A Dream—The Haute Randonnée Pyrénéenne

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I awoke in the cold mountain hut the same way I went to bed—alone. It was the second day of my hike through the Parc National des Pyrénées in October 2012. The day before, I had slowly ascended the Gaube Valley towards the Pic de Vignemale, the highest peak in the French Pyrenees. But as I had drawn closer, the weather had worsened. From my map I could tell that I was close to the base of the mountain, but I hadn't actually seen it yet due to the thick gray mist. As I stirred some nuts into my oatmeal, I glanced outside to see the clouds retreat for an instant, revealing a dramatic wall of granite right before my eyes. The rush of perspective overwhelmed me with awe, and then the valley was veiled again with clouds just as quickly as it had been uncovered.

Nevertheless, I set off and hiked for the entire morning without seeing more than fifty feet through the fog. It was a grueling path, working up to the highest point I would reach in my entire trip. The air became thinner: I made a push, paused, and restarted without any proof of progress from my surroundings. Then, suddenly, the sun burst over the ridge-line to my left, immediately banishing the mist. Everything around me glistened with dew, and directly in front of me—close—the spire of Vignemale shone brilliantly.

 

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I think that moment of rapture, when both the light and the jagged mountains pierced through the clouds, was when I first sensed I would return to the Pyrenees. It was a slow realization that I wasn't anywhere near done here. In the months following my trip, the sense turned into an idea: to traverse the entire range from the Atlantic to the Mediterranean. In the months following my return to America, the idea turned into a dream. Then over time the dream intensified and crystallized into a plan—the Haute Randonnée Pyrénéenne.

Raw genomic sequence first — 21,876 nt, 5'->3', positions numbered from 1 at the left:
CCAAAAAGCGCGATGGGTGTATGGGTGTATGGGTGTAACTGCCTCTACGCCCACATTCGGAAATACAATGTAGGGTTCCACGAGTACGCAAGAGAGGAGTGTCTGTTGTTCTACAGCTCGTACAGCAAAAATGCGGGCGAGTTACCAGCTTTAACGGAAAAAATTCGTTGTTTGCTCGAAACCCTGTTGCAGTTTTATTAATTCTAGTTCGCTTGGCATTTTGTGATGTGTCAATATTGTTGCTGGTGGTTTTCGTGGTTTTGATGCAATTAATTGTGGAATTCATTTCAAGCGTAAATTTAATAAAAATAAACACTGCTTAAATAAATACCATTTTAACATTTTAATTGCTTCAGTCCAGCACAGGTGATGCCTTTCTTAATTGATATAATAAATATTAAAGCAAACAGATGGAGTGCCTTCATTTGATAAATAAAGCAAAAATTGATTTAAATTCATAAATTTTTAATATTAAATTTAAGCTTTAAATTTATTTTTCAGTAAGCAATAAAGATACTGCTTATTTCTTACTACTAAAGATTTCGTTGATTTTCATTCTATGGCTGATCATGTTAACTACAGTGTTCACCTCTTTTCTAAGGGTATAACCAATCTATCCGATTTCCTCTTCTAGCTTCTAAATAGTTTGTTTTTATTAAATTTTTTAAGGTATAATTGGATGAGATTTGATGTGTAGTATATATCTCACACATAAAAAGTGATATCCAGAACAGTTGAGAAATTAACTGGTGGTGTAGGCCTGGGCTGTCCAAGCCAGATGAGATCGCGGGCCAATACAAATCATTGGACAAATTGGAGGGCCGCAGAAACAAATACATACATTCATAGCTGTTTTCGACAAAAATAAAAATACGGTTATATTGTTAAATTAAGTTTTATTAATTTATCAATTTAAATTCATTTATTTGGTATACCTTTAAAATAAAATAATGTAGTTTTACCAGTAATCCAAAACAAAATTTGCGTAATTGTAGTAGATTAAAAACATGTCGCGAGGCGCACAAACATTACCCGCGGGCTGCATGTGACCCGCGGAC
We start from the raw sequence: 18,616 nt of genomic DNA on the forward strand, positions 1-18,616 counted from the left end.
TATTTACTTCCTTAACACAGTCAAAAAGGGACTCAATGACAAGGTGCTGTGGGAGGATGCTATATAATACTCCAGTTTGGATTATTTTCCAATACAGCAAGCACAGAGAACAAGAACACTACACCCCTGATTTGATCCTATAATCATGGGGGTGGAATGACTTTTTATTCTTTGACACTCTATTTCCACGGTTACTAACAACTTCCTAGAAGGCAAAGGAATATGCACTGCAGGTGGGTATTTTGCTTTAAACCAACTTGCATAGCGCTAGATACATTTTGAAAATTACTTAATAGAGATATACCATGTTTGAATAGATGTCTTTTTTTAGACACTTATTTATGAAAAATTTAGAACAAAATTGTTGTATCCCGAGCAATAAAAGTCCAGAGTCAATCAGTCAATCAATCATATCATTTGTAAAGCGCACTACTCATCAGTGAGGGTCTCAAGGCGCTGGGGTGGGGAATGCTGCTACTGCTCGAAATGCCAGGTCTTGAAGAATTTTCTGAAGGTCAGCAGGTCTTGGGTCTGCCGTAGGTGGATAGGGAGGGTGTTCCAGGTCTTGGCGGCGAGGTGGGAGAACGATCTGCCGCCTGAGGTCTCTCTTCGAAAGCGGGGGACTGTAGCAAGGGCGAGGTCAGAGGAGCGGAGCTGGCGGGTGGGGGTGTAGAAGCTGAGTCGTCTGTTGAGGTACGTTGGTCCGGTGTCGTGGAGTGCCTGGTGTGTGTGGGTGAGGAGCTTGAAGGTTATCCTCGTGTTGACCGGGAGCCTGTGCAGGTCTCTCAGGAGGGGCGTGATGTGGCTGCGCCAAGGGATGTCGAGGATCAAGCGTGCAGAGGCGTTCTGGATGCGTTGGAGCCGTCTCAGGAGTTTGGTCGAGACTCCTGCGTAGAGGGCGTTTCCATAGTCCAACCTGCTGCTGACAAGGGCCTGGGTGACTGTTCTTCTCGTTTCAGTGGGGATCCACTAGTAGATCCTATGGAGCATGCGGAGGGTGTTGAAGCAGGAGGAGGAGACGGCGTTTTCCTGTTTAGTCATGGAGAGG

The Pyrenean Haute Route, as it's called in English (or even more commonly just the HRP), is just one of several ways to hike across the Pyrenees. The GR 10 runs all the way across on the French side. It has a twin on the Spanish side, the GR 11. Both of these trails are well-developed and well-traveled, often providing a mountain refuge for the hiker each night. The HRP, on the other hand, is more of an idea than an actual trail. It attempts the follow the highest walkable path all the way across the Pyrenees, frequently crossing the border while linking together bits of the GR 10 and GR 11 with local trails, livestock paths, and bushwhacking. Over the course of 45 days the HRP thru-hiker travels almost 500 miles with 140,000 feet of elevation change. Quite the ambition.